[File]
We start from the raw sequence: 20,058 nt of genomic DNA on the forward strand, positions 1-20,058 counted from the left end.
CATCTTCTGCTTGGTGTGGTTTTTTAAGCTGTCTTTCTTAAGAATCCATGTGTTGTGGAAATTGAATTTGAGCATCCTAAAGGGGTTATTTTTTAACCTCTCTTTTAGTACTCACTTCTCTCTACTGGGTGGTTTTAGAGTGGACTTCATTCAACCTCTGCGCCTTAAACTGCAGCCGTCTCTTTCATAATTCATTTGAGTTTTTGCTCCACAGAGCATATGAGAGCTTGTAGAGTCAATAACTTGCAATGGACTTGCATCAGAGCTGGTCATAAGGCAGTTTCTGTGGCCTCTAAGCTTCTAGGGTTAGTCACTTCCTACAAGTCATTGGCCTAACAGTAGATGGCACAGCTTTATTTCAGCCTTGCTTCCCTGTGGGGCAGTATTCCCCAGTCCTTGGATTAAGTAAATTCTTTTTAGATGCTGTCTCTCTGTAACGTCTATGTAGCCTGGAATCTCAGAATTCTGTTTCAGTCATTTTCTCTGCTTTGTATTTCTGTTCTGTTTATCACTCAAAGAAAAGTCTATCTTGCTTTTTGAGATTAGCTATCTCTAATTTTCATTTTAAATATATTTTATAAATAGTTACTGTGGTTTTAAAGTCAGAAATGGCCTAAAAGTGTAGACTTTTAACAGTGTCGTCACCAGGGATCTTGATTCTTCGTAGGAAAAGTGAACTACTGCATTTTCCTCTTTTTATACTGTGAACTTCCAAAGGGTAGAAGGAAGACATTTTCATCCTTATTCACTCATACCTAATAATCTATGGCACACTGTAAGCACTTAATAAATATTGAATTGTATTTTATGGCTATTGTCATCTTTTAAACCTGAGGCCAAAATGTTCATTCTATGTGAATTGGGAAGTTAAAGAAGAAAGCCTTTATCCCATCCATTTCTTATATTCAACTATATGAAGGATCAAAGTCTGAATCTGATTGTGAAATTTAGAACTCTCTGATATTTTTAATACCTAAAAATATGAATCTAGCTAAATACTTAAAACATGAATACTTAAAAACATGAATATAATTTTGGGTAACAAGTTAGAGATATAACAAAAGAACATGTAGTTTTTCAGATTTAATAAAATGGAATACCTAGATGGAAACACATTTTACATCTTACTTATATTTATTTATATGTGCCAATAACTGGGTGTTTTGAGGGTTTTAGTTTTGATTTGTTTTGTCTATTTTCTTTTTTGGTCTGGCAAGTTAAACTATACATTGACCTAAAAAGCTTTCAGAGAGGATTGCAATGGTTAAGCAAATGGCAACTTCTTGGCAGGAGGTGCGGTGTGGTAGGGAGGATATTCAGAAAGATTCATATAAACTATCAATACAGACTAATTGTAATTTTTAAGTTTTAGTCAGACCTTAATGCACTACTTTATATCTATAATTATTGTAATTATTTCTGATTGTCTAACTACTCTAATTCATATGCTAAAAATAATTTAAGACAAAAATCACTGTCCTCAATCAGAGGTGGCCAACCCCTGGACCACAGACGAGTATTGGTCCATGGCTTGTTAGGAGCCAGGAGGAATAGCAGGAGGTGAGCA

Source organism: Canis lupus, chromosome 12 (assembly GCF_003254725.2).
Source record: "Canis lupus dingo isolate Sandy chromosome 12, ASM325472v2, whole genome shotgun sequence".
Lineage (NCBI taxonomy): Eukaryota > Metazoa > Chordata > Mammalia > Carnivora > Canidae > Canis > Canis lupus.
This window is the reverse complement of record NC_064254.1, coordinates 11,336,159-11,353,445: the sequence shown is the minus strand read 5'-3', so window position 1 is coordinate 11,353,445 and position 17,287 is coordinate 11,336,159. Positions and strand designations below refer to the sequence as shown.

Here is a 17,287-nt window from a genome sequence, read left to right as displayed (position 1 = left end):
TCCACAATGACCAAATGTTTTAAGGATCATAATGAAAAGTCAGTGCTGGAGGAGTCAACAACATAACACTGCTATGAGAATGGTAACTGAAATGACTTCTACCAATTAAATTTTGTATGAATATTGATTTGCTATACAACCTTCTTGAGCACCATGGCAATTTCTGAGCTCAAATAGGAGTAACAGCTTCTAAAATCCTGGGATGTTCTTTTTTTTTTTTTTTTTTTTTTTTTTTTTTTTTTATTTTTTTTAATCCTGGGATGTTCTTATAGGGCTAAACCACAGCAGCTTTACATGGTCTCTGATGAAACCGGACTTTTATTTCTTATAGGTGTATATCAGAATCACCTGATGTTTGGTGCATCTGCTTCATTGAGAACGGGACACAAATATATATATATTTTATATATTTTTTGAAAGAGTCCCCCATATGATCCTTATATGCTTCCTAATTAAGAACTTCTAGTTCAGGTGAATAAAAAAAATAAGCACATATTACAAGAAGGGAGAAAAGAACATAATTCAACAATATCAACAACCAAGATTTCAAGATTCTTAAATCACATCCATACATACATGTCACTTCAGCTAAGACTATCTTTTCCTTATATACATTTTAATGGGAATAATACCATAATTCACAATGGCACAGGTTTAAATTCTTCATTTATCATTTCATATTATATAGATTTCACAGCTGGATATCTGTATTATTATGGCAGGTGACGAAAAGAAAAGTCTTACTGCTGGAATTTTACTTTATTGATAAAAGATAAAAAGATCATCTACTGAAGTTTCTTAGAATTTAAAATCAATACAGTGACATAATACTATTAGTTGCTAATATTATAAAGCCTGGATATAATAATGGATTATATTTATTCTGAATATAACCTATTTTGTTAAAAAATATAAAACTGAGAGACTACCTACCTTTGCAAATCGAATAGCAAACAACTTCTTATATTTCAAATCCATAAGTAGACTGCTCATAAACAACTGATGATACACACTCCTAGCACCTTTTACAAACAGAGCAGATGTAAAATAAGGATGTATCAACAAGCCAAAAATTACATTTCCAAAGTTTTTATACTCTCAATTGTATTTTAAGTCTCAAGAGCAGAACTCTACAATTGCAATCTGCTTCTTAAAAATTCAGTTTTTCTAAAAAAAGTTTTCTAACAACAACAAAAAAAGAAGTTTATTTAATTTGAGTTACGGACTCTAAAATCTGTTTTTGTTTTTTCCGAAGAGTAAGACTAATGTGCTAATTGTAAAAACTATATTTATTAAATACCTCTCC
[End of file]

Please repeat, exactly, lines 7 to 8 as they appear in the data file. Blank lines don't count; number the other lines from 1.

Here is a 17,287-nt window from a genome sequence, read left to right as displayed (position 1 = left end):
TCCACAATGACCAAATGTTTTAAGGATCATAATGAAAAGTCAGTGCTGGAGGAGTCAACAACATAACACTGCTATGAGAATGGTAACTGAAATGACTTCTACCAATTAAATTTTGTATGAATATTGATTTGCTATACAACCTTCTTGAGCACCATGGCAATTTCTGAGCTCAAATAGGAGTAACAGCTTCTAAAATCCTGGGATGTTCTTTTTTTTTTTTTTTTTTTTTTTTTTTTTTTTTTATTTTTTTTAATCCTGGGATGTTCTTATAGGGCTAAACCACAGCAGCTTTACATGGTCTCTGATGAAACCGGACTTTTATTTCTTATAGGTGTATATCAGAATCACCTGATGTTTGGTGCATCTGCTTCATTGAGAACGGGACACAAATATATATATATTTTATATATTTTTTGAAAGAGTCCCCCATATGATCCTTATATGCTTCCTAATTAAGAACTTCTAGTTCAGGTGAATAAAAAAAATAAGCACATATTACAAGAAGGGAGAAAAGAACATAATTCAACAATATCAACAACCAAGATTTCAAGATTCTTAAATCACATCCATACATACATGTCACTTCAGCTAAGACTATCTTTTCCTTATATACATTTTAATGGGAATAATACCATAATTCACAATGGCACAGGTTTAAATTCTTCATTTATCATTTCATATTATATAGATTTCACAGCTGGATATCTGTATTATTATGGCAGGTGACGAAAAGAAAAGTCTTACTGCTGGAATTTTACTTTATTGATAAAAGATAAAAAGATCATCTACTGAAGTTTCTTAGAATTTAAAATCAATACAGTGACATAATACTATTAGTTGCTAATATTATAAAGCCTGGATATAATAATGGATTATATTTATTCTGAATATAACCTATTTTGTTAAAAAATATAAAACTGAGAGACTACCTACCTTTGCAAATCGAATAGCAAACAACTTCTTATATTTCAAATCCATAAGTAGACTGCTCATAAACAACTGATGATACACACTCCTAGCACCTTTTACAAACAGAGCAGATGTAAAATAAGGATGTATCAACAAGCCAAAAATTACATTTCCAAAGTTTTTATACTCTCAATTGTATTTTAAGTCTCAAGAGCAGAACTCTACAATTGCAATCTGCTTCTTAAAAATTCAGTTTTTCTAAAAAAAGTTTTCTAACAACAACAAAAAAAGAAGTTTATTTAATTTGAGTTACGGACTCTAAAATCTGTTTTTGTTTTTTCCGAAGAGTAAGACTAATGTGCTAATTGTAAAAACTATATTTATTAAATACCTCTCC